Tuesday, September 16, 2014

Pocket Review - Murasaki Baby

Artistry and creative design can go a long way toward creating a unique, memorable experience, but without solid execution of that design, none of the other aspects will matter. Such is the case with Murasaki Baby, a PlayStation Vita game that features some creative content, but does not offer a control scheme to match. This puzzle platformer features a lovely, colorful world in which you must lead a young child across nightmarish landscapes using the Vita's touch screens. While the game offers some clever puzzles throughout, the execution is where everything falls apart.

While leading this young girl through the world, players must use the touch screen to guide her as if holding her hand. You tap and hold the screen nearby to lead her in the direction you want to go. If you don't tap within her range she can't grab hold, and you have to be careful not to pull her along too fast or she'll fall down and have to take a moment to recover. This handholding process is supposed to help build an emotional bond between you and the little girl, but thanks to finicky touch response and the awkward way you have to hold the system, it just ends up causing hand cramps instead.

While progressing through each stage, the little girl carries a purple balloon which you must protect. Sometimes you'll have to guide her under a growth of thorns with one finger while holding her balloon out of the way with another. Other times something might scare the girl and she'll let go of the balloon, forcing you to grab it and slide it back to her before it pops. These are just a few of the ways to earn a game over.

Each stage offers a variety of additional obstacles to overcome and also introduces the background changing mechanic. Players will encounter other characters in the world who are also carrying colored balloons. Using your finger you must pop these balloons, at which time the back touch screen can be swiped to change the background color. This open a new gameplay function such as tapping the back panel while on the stormy background in order to make it rain. One example of how this is used is in one an area where making it rain will cause the water to rise, lifting a boat up for the baby to jump into. Once on the boat, you'll have to quickly swipe again to change to the windy background and tap the rear screen repeatedly to cause the wind to blow the boat across before the water recedes. More puzzling situations arise throughout.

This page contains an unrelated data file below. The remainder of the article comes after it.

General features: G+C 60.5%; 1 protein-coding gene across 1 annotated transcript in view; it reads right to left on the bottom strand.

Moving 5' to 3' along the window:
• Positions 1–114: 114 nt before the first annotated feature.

New levels offers a new set of abilities, each allowing for more and more challenging tasks. One unique ability is the snowy background which freezes the area, and if you let it go on too long the balloon will shatter. Another skill transforms the balloon into a stone, causing it to smash the ground which can help lower platforms or act as an anchor in windy areas. There's even one power that reverses gravity and will have you flipping the Vita upside down and back again. The things you'll have to do to complete these stages are often very creative, but being forced to use the touch screen controls end up marring the experience due to imprecise touch responses.

Along with the controls being a pain to deal with, the way the game handles checkpoints also ends up being a point of contention. Sometimes checkpoints are well-placed and other times you're taken back way further than seems reasonable, but you never know which it will be until you fail. There's also no noticeable indicator of when the game's been saved or not, and there's not even a menu screen allowing you to quit and save. This oddity makes it difficult to know when you can easily take a break from the game without losing your progress.

By the end of the few hours it took to complete Murasaki Baby, I sadly had not developed the emotional attachment to the young girl that the developers had sought to bring about. The frustration of dealing with the inaccurate touch screen controls made actually playing the game too distracting for me to care what happened to her. I don't have a good suggestion for how best to fix the controls in this game, but the finger twister I had to play on some of these stages was just too much, especially when the game didn't respond to what I was trying to do or my fingers were blocking the screen and I couldn't see what was going on. There's a great deal of creativity poured into the game's artistic design and the puzzle stages are often clever, but the overall execution just doesn't work.

Recommended? This game has a unique art design and very creative stages, but the painful touch controls make it hard to recommend.
Enjoyed By? If you like puzzle platformers and don't mind fighting the awkward touch controls, give it a shot.

This game was played on Vita via a PSN code provided by the publisher.

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